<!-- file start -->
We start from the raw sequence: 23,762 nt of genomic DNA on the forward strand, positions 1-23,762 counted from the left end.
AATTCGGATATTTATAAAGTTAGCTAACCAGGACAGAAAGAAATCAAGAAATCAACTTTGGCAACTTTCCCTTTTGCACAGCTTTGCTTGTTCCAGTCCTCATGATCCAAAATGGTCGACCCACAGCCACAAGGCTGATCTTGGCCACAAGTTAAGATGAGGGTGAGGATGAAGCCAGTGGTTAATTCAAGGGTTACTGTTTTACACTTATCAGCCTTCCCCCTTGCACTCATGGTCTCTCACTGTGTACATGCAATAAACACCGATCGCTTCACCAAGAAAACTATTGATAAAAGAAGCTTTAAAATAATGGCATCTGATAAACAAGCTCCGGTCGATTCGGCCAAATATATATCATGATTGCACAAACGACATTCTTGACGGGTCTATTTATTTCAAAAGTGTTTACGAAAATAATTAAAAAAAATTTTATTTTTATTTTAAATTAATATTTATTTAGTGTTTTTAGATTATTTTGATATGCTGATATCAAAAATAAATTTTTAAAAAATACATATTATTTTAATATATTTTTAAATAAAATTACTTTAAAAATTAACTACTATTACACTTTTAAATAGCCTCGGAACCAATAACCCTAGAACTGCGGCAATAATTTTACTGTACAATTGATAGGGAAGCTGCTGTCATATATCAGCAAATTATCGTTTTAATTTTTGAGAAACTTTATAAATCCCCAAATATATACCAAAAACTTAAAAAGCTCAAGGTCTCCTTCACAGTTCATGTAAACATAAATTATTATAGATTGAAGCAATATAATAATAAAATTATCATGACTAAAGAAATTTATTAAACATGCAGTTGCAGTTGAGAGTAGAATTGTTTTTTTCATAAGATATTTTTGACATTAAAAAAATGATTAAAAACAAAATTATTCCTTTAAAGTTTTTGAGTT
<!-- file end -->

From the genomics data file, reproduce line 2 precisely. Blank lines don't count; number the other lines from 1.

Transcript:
AATTCGGATATTTATAAAGTTAGCTAACCAGGACAGAAAGAAATCAAGAAATCAACTTTGGCAACTTTCCCTTTTGCACAGCTTTGCTTGTTCCAGTCCTCATGATCCAAAATGGTCGACCCACAGCCACAAGGCTGATCTTGGCCACAAGTTAAGATGAGGGTGAGGATGAAGCCAGTGGTTAATTCAAGGGTTACTGTTTTACACTTATCAGCCTTCCCCCTTGCACTCATGGTCTCTCACTGTGTACATGCAATAAACACCGATCGCTTCACCAAGAAAACTATTGATAAAAGAAGCTTTAAAATAATGGCATCTGATAAACAAGCTCCGGTCGATTCGGCCAAATATATATCATGATTGCACAAACGACATTCTTGACGGGTCTATTTATTTCAAAAGTGTTTACGAAAATAATTAAAAAAAATTTTATTTTTATTTTAAATTAATATTTATTTAGTGTTTTTAGATTATTTTGATATGCTGATATCAAAAATAAATTTTTAAAAAATACATATTATTTTAATATATTTTTAAATAAAATTACTTTAAAAATTAACTACTATTACACTTTTAAATAGCCTCGGAACCAATAACCCTAGAACTGCGGCAATAATTTTACTGTACAATTGATAGGGAAGCTGCTGTCATATATCAGCAAATTATCGTTTTAATTTTTGAGAAACTTTATAAATCCCCAAATATATACCAAAAACTTAAAAAGCTCAAGGTCTCCTTCACAGTTCATGTAAACATAAATTATTATAGATTGAAGCAATATAATAATAAAATTATCATGACTAAAGAAATTTATTAAACATGCAGTTGCAGTTGAGAGTAGAATTGTTTTTTTCATAAGATATTTTTGACATTAAAAAAATGATTAAAAACAAAATTATTCCTTTAAAGTTTTTGAGTT